Gotrek and Felix return from their battles in the Chaos Wastes in book 3 to find more trouble. A dragon has awoken from a thousand year old slumber to terrorize settlements near where they return to, as well as armies of chaos are on the march to their location. Gotrek continues on his quest for a glorious death by seeking out the dragon with the help of Felix (reluctantly) and other human and dwarf companions. Along the way, Felix struggles with his own decision making, as well as his feelings for an attractive human female who fights along with the group. This novel is as enjoyable to read as the previous 3, and King has created very strong and identifiable characters to follow along with on their trials.
An impressive tale of the Black Templars, led by Grimauldus, in their defense of the hive city Helsreach from a massive ork invasion. Aaron Dembski-Bowden writes these characters expertly, presenting them as a prominent Space Marine killing force against the orks, yet making them seem conflicted and caring at the same time....no easy feat. As usual, the death and destruction are off the charts on both sides, but there is plenty of heroics to go around.....a definite must for Warhammer fans.
Yikes....Stuart Woods is cranking out some crap now with this series. A dull story, with not a lot of Stone Barrington to boot, made for what I can only describe as a terrible novel. I would have rated this worse, but the ending was mildly readable. Not sure if I will read anymore in this series, but if I do it will be with a lot of trepidation. What happened to all the good cop mystery stories that Stone used to be involved in? A political adviser? Ugh....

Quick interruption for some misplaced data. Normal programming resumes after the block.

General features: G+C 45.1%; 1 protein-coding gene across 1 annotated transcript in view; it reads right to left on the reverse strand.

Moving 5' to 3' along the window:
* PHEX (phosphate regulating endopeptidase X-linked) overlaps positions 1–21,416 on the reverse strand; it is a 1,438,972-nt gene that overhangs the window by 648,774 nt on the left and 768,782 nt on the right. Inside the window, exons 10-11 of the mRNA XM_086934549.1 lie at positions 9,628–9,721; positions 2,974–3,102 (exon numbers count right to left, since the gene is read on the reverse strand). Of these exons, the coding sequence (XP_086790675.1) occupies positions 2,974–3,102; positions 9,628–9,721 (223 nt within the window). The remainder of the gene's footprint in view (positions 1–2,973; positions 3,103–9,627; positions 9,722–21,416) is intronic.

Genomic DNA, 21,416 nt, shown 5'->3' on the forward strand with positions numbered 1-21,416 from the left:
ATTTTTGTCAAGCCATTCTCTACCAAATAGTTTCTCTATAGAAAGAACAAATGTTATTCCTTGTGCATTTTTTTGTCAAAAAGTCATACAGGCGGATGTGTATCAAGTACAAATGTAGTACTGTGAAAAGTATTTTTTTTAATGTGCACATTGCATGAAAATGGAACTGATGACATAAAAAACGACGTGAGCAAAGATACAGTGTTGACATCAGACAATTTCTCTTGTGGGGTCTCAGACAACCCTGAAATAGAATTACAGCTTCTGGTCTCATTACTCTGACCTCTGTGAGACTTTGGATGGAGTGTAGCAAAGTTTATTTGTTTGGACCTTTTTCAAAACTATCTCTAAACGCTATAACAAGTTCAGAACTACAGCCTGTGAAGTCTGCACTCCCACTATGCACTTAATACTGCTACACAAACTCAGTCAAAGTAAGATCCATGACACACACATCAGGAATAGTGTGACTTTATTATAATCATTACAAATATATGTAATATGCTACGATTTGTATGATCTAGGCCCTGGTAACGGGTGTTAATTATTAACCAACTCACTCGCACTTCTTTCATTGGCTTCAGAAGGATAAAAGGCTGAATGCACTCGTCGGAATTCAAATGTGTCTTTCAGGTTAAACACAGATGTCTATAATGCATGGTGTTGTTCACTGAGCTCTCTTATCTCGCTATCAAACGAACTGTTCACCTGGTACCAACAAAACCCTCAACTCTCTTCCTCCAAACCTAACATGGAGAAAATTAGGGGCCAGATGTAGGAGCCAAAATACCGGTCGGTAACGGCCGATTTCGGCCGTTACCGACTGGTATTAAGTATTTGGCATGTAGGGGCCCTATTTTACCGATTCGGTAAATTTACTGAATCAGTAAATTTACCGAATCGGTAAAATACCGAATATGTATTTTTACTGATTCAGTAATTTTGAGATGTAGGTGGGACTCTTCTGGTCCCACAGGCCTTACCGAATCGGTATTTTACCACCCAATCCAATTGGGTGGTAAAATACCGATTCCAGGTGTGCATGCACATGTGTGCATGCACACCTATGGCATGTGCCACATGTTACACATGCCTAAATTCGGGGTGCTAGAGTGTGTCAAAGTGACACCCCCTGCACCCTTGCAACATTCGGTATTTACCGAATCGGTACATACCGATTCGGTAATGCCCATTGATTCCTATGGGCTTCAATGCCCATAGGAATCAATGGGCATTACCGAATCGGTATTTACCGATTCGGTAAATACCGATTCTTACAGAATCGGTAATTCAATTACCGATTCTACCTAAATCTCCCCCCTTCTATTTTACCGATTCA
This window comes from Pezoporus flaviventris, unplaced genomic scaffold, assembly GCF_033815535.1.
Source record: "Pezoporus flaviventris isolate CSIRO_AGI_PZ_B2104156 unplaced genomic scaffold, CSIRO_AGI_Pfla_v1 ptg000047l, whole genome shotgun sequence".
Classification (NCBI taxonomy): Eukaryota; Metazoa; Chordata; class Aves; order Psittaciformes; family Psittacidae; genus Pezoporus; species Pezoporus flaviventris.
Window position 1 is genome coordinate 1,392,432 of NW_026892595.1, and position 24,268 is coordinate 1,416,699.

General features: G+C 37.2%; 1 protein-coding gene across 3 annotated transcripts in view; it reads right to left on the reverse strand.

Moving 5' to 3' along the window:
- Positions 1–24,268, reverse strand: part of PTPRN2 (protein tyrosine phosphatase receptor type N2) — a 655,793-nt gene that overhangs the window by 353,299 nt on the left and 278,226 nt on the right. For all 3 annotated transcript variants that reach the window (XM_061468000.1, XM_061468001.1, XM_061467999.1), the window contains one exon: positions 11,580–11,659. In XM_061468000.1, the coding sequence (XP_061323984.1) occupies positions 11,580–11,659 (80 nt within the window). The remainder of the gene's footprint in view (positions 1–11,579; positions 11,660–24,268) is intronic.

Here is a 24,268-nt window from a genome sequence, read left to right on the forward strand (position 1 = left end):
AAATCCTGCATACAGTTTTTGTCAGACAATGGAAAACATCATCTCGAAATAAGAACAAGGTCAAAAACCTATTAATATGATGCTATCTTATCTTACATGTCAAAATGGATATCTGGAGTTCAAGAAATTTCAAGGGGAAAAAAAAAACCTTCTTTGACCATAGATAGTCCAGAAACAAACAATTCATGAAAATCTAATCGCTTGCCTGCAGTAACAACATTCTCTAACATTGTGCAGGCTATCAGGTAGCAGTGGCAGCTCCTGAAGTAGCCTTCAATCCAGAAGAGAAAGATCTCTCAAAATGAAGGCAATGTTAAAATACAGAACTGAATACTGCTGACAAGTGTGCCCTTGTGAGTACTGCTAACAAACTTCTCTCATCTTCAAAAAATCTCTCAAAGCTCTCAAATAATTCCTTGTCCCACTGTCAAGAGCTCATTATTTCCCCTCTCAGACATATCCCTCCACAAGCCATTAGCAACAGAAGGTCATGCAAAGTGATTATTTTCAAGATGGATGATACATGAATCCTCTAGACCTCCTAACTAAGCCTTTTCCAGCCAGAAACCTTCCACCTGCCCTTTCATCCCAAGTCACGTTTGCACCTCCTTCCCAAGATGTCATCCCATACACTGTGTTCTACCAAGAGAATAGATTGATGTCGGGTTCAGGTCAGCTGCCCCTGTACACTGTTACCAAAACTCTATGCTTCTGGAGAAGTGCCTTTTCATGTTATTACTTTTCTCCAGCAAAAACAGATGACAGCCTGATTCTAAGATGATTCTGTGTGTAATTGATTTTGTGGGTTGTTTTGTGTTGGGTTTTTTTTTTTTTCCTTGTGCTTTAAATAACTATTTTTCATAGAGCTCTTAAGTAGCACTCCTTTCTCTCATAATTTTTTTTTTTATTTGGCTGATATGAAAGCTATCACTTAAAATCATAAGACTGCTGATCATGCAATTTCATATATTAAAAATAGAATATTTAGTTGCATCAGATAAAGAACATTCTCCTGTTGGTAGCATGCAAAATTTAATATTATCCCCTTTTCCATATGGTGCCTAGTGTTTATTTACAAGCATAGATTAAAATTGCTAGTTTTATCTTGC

The trilogy ends on a solid note, an impressive effort by fairly new author Pierce Brown. Brown does a magnificent job of describing the conflict and pain Darrow feels as he escapes capture and reunites with his friends and colleagues to form the backbone of the Red Rising Rebellion (I made that phrase up). I continue to be impressed with how Brown really opens up the different classes of society by using the solar system as a backdrop, and he really places an emphasis on how Darrow relies not just on his story of revenge, but his friends as well to complete the uprising. The twists in the plot near the end are really well set up and revealed and it really pulls the story along to the concluding scenes. Brown uses a little more graphic and violent descriptions in this one, but considering what is going on and what is at stake, it seems only natural here. This series truly was Hunger Games in Space.
I decided to start this series just for the heck of it and was rewarded with a great book. Jack Reacher finds himself arrested in smalltown, Georgia for a murder he did not commit, and while making a case for his innocence and release, finds himself in the middle of a massive counterfeiting operation and conspiracy that involves, of all things, his brother. What follows is Reacher and his newfound girlfriend trying to get to the bottom of this operation while avoiding atttempts on their life multiple times along the way. I was very impressed with how Child took many plotlines and wove them all together in a tight, thrilling novel. Reacher is a very interesting character, with many layers and capable of many things in a story such as this. Looking forward to other Reacher tales in the future.